First of all, we recommend doing the fall aeration and overseeding in the current year. We are not concerned as much with the weeds lingering from the summer such as crabgrass, spurge, and nutsedge because they are about to stress out and die from cool fall temperatures. These weeds are annual weeds meaning that just because they grew there this year, does not mean they will automatically grow there next year.
Also, if your home is a new build, the compacted bare dirt is a breeding ground for these summer weeds. The fall weeds that are present or popping up will only last a little while before the winter temperatures stress them out too. Also, by putting an aerator on the lawn our technicians will be puncturing and tearing up the weeds, which will also stress them out and kill them. Any “skeletons” left from dead weeds should be left where they lay, as they will act as a natural straw blanket and help protect your seed and new seedlings.
Our technicians will leave you a care sheet on how to take care of your newly seeded lawn, we recommend following this sheet as closely as possible to get the best germination this year, rather than the seed germinating next year.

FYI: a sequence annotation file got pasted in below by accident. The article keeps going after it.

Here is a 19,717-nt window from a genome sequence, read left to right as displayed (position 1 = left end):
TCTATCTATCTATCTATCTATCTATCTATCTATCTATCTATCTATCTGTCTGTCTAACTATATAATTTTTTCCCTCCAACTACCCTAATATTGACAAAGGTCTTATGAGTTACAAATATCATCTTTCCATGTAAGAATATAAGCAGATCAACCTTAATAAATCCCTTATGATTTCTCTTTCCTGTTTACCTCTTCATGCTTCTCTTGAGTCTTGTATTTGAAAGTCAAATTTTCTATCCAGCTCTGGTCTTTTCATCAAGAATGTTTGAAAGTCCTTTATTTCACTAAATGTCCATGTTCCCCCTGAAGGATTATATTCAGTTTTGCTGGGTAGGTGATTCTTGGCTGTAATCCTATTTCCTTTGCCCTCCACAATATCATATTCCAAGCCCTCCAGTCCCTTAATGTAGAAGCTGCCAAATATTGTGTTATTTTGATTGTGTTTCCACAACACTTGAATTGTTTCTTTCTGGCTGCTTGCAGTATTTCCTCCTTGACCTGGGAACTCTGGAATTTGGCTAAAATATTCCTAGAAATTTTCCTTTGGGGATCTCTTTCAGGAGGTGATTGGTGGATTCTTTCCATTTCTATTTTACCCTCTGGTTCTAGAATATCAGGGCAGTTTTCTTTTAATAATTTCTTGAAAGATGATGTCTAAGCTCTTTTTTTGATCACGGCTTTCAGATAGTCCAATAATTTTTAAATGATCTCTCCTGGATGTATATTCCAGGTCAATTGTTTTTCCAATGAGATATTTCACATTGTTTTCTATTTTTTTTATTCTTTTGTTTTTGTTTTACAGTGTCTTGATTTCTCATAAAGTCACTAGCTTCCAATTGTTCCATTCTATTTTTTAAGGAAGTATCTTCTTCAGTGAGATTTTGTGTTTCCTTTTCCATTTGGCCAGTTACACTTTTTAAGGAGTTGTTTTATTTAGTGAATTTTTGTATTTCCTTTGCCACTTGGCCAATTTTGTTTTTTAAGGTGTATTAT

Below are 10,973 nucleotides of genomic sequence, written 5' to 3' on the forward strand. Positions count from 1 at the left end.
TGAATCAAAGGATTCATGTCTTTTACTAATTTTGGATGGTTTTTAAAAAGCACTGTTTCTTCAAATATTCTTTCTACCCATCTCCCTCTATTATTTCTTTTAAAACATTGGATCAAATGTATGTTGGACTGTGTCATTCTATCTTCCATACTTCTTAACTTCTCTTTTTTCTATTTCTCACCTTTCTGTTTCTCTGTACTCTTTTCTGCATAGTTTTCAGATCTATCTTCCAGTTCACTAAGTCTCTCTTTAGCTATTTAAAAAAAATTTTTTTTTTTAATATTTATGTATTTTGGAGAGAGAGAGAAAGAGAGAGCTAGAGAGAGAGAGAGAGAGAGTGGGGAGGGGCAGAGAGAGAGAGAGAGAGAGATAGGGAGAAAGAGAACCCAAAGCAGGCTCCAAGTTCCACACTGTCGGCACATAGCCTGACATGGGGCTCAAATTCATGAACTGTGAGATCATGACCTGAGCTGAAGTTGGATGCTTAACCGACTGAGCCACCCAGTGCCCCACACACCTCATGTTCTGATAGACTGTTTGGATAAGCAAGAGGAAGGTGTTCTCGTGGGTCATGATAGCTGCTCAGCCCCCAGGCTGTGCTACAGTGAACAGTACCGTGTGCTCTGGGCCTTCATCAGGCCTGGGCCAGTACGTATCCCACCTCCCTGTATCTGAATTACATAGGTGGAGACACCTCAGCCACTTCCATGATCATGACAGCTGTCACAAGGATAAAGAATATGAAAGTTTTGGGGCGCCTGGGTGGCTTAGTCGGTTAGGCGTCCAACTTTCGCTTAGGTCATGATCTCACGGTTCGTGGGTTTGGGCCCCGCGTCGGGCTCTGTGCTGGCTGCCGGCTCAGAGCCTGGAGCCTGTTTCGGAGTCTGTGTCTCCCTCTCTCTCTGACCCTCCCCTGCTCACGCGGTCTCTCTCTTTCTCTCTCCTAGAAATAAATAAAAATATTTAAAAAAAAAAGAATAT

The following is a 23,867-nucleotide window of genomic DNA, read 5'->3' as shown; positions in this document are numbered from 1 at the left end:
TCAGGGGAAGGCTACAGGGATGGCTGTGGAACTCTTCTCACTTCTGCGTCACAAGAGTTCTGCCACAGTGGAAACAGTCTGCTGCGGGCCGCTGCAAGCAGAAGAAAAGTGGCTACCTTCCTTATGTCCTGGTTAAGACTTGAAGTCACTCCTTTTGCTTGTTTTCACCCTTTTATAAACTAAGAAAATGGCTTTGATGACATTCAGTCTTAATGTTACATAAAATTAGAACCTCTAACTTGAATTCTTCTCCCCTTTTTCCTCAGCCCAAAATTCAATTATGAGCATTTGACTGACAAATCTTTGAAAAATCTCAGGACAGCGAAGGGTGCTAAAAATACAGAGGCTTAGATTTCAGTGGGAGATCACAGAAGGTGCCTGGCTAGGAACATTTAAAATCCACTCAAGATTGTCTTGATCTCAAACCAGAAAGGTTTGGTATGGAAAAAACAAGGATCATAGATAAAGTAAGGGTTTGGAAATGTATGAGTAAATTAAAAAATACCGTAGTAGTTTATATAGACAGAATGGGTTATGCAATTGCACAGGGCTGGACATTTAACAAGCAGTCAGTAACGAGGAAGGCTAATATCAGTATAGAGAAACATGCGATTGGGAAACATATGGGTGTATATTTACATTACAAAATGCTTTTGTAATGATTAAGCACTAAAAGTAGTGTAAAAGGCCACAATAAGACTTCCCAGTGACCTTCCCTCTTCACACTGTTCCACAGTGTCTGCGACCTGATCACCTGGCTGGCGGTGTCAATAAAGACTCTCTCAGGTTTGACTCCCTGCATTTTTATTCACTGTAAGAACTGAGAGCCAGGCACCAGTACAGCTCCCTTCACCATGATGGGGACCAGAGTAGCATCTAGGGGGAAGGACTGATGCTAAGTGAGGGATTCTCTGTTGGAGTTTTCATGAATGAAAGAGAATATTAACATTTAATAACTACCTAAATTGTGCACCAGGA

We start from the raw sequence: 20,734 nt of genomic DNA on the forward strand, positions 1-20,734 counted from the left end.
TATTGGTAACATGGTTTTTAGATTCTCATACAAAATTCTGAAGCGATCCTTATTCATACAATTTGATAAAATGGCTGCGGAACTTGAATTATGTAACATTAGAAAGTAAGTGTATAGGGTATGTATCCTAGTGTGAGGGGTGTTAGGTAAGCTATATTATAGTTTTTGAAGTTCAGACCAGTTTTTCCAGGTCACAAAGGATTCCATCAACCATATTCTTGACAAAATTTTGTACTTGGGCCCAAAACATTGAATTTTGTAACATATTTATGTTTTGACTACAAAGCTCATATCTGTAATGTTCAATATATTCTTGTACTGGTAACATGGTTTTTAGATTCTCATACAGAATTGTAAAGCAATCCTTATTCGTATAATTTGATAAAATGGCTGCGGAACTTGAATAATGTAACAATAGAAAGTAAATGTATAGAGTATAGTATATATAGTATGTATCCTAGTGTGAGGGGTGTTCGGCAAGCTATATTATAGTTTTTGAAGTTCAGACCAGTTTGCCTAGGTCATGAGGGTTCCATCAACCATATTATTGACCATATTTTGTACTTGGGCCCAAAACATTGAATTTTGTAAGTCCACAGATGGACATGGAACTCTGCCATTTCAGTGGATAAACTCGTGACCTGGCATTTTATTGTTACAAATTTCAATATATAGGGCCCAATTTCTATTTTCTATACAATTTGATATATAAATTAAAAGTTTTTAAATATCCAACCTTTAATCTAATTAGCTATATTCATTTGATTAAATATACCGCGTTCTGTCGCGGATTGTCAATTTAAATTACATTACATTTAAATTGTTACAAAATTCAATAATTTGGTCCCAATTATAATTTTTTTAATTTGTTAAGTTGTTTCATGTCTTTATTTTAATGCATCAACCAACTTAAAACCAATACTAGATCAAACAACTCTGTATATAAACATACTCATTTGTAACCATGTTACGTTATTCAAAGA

Fall Start – The Following Year
In the following year, the full 7-application lawn care program of fertilizer and weed control in will get the weeds more controlled throughout the year. For the first lawn application (March through early April) we will apply a pre-emergent barrier which helps prevent crabgrass and other grassy weeds from germinating. The sooner we can get this down the better; this is why it is so important to follow our seeding care sheet to get the grass to germinate this year, rather than next. If the grass is not mature enough at the 1st application, we will need to wait until the second application (April through early June) to apply the pre-emergent or spray for any weeds. If the pre-emergent barrier is not down before crabgrass starts germinating, some may pop and grow within the lawn which is more difficult to treat rather than prevent.
Seed, Treat, Repeat